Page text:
How to Get a Bulldozer Ready for Transport

The last thing you want when you are hauling a bulldozer long-distance is to discover along the way that you had the right permits for part for your route but not for others, or your dozer sits a little too high for your truck to get through an underpass, or the highway patrol pulls you over for a weight violation. Or your bulldozer wasn’t outfitted with GPS and your truck didn’t have real-time tracking, so your equipment is missing, and you don’t know where to start to find it.

Getting your bulldozer reading for transport starts with finding the professional help you need to make the trip. Osage Specialized Transport can point you in the right direction. Then there will be three things every owner of bulldozers and similar earthmoving and construction equipment will need to do before every trip.

Reduce costs 25 to 75 percent by making sure you don’t need wide load or overweight permits

Almost any bulldozer can be moved. Some bulldozers need extra preparation to be moved at minimal expense.

Make sure your bulldozer (Osage Specialized Transport can help you with this) won’t have to have attachments removed to avoid expensive permits. (These suggestions also apply to road graders, dump trucks, cranes, and excavators):

  • Weight. Avoid needing an overweight permit by shipping the blade separately from your dozer, if necessary. You’re pushing the limits at 40,000 pounds.
  • Height. On extra-large dozers that have to be shipped down state highways or county roads, it may be necessary to remove the cab. Sometimes using a low-boy trailer will do the trick.
  • Width. There’s not a lot you can do about excessive width economically. In theory, you could remove the tracks, but the cost of putting them back on is probably considerably greater than the cost of getting a wide load permit and scout cars.
  • Length. Most states allow 53 feet. If you have issues with length, you almost certainly will also need permits for weight and/or width.

It’s not just the extra permits that run up the cost of moving an extra-large bulldozer. It’s also the cost of escort vehicles. We understand not wanting to take your bulldozer apart (and sometimes you just can’t reassemble at your destination), but sit down with Osage Specialized Trucking to figure out what will be less expensive for you.

wide loads

Prepare your dozer for the ride

Your owner’s manual will have a checklist or preparations for moving your bulldozer. Not every owner’s manual will mention protecting your control panel. Use bubble wrap to protect gauges, levers, and knobs. You don’t want anything to fall off during transport. Protect anything that might get broken off in loading, unloading, or transport.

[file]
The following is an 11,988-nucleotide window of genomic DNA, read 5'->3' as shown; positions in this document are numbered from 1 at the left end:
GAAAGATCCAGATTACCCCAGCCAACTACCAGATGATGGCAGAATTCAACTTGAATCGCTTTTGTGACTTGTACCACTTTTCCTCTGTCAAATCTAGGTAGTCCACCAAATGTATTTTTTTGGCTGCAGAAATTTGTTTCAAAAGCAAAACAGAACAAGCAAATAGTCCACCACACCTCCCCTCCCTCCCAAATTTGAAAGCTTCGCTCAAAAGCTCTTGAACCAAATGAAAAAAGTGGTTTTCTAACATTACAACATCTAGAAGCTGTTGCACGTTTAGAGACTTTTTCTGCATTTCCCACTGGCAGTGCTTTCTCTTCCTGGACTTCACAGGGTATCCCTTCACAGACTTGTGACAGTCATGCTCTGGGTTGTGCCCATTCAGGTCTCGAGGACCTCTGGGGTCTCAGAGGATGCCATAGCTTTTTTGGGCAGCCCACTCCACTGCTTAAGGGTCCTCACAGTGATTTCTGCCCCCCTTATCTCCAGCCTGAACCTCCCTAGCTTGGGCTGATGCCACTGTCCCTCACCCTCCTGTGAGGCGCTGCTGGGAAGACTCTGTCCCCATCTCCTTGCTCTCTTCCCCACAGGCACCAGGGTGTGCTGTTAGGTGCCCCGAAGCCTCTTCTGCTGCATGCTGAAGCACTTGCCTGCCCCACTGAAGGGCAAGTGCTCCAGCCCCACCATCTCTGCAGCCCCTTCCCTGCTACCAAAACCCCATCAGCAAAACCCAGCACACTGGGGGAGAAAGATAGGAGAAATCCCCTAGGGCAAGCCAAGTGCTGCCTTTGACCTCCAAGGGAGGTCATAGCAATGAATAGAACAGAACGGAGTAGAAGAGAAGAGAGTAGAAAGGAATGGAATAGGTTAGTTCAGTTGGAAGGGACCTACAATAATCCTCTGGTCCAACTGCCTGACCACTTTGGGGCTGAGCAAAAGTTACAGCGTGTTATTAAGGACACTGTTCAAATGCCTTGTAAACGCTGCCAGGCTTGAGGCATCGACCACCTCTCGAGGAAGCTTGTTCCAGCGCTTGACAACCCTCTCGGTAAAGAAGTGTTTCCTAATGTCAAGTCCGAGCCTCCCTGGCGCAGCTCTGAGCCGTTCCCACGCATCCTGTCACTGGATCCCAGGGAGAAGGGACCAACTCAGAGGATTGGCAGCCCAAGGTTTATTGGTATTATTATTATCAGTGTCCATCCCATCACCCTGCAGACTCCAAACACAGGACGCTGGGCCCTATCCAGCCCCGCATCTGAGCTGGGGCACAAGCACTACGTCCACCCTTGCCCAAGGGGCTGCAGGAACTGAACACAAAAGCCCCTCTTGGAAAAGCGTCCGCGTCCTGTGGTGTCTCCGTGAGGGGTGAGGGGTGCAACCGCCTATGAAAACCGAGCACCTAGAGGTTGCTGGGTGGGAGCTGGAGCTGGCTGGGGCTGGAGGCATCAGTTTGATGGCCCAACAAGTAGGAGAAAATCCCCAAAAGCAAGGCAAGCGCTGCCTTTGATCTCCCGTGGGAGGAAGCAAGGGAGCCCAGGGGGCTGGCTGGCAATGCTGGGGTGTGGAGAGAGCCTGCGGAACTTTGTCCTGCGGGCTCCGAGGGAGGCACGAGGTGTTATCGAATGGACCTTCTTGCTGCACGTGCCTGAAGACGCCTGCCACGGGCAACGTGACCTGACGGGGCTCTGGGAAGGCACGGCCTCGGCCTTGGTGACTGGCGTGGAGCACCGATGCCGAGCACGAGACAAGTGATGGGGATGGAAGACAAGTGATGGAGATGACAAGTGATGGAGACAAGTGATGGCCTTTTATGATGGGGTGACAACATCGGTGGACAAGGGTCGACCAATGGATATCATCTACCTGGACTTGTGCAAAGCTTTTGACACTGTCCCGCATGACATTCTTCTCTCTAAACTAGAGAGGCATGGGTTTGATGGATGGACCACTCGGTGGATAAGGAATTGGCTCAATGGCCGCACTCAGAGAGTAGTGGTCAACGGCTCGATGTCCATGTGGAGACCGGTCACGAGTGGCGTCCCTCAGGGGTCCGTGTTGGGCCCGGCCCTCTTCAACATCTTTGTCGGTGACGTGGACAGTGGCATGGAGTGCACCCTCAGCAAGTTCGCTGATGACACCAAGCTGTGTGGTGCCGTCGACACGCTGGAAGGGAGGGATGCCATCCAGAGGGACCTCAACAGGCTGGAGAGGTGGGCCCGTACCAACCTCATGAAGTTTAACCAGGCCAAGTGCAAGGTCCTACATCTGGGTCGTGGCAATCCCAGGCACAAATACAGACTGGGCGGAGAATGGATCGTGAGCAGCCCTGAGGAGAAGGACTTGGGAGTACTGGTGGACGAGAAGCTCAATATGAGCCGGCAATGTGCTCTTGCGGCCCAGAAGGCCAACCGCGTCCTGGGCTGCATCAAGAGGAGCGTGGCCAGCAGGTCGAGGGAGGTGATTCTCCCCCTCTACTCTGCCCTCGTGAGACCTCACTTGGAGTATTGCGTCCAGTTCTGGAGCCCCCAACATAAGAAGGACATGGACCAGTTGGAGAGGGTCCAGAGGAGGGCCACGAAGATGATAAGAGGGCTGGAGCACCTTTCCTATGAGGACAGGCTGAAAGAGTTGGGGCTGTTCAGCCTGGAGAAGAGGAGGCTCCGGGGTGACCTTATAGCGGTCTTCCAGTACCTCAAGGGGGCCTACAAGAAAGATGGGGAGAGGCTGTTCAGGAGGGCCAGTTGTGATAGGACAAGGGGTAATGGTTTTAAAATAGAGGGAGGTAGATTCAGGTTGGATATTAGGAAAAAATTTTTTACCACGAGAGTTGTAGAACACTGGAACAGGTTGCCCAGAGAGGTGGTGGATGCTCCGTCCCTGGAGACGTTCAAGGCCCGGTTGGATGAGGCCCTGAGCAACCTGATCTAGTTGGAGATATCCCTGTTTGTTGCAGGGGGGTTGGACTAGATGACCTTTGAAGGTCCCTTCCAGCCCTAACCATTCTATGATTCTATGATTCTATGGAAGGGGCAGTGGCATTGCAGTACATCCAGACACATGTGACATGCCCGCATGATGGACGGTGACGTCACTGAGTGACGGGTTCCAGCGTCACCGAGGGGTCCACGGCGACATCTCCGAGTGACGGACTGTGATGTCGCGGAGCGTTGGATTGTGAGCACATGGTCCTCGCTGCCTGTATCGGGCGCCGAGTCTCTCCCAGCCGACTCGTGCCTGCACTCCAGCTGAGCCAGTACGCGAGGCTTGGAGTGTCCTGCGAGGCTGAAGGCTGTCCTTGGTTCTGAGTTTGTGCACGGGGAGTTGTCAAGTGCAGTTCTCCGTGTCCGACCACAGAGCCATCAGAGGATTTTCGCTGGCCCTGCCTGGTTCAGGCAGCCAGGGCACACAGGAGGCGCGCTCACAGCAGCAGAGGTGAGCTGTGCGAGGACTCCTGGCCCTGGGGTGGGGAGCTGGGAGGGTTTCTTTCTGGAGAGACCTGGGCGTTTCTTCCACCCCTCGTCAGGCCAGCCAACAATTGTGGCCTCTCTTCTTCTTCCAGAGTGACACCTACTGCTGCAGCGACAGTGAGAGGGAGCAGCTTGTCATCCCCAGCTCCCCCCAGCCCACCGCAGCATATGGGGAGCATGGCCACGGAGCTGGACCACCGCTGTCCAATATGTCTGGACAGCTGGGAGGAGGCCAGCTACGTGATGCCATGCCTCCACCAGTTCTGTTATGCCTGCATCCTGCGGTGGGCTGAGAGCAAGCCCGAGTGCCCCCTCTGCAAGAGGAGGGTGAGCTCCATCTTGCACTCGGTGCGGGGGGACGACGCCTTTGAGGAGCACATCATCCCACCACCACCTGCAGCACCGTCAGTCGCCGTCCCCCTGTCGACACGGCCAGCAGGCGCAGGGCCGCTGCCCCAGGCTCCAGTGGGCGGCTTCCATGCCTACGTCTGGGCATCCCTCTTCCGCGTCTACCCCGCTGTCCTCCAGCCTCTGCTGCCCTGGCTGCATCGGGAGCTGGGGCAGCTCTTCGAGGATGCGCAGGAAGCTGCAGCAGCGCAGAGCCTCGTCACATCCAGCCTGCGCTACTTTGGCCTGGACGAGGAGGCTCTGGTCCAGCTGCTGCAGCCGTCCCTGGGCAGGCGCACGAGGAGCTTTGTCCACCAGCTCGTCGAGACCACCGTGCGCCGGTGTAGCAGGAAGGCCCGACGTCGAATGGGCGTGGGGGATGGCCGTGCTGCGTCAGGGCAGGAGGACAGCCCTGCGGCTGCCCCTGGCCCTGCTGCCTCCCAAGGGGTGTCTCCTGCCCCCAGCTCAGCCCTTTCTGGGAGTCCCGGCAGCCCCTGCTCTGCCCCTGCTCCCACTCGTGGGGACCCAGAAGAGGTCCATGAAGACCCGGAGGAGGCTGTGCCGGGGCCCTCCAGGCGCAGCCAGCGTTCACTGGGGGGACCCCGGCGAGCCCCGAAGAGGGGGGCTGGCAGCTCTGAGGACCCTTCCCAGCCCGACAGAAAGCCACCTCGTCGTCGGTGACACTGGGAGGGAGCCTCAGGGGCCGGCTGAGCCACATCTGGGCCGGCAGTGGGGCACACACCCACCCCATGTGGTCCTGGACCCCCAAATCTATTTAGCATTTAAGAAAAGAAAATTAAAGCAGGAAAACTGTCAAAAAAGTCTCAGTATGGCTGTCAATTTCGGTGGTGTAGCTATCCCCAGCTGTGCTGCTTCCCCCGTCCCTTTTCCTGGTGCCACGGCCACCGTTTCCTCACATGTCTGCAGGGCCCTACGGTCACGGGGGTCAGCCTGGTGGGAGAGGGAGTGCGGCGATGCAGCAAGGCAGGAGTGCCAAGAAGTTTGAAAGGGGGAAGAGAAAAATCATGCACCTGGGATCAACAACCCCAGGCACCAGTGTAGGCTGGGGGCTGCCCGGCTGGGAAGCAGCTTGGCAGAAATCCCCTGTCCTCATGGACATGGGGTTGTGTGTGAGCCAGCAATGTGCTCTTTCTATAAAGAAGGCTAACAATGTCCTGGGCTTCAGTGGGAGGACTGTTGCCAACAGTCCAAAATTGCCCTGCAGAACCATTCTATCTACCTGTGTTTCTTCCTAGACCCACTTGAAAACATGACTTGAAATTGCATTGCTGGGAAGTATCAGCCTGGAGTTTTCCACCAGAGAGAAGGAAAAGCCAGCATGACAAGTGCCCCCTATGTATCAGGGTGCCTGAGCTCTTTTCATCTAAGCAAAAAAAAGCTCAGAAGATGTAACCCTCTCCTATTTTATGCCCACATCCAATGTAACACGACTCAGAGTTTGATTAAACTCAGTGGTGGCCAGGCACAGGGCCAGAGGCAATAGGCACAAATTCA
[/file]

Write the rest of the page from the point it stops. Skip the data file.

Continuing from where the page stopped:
Most owner’s manuals will also mention

  • Disconnect your battery. You don’t want your battery to be so drained you can’t start your dozer to get it off the truck bed when you arrive.
  • Cover your stack. Long-haul truckers will tell you that you can run into some very strange debris out on the road. You don’t want it flying into your engine.
  • Latch the doors. Zip-tie them if necessary. You don’t want doors coming open during your ride.
  • Wash your dozer. It’s important to have a clean dozer so you can find damage that may have occurred during transportation.

Decide who you want to drive your bulldozer onto the flatbed. Osage Specialized Transport can drive it onto the bed if you like.

Make one last check to make sure you are meeting all the state and local laws on your route

Different states have different rules for transporting dozers. Texas permits any attached blades to be transported with removal. Utah permits blades up to 14′ 6 wide. Delaware requires any blades that can be removed to be removed before transport.

There are similar variations in rules regarding chains and tie-downs, warning lights, reflectors, and hours of travel. You have to meet all the road rules of all the jurisdictions along your way.

Whether you are moving an Acco Super Dozer or a 60″ Takeuchi excavator, Osage Specialized Transport has the trucks, the drivers, and the expertise you need.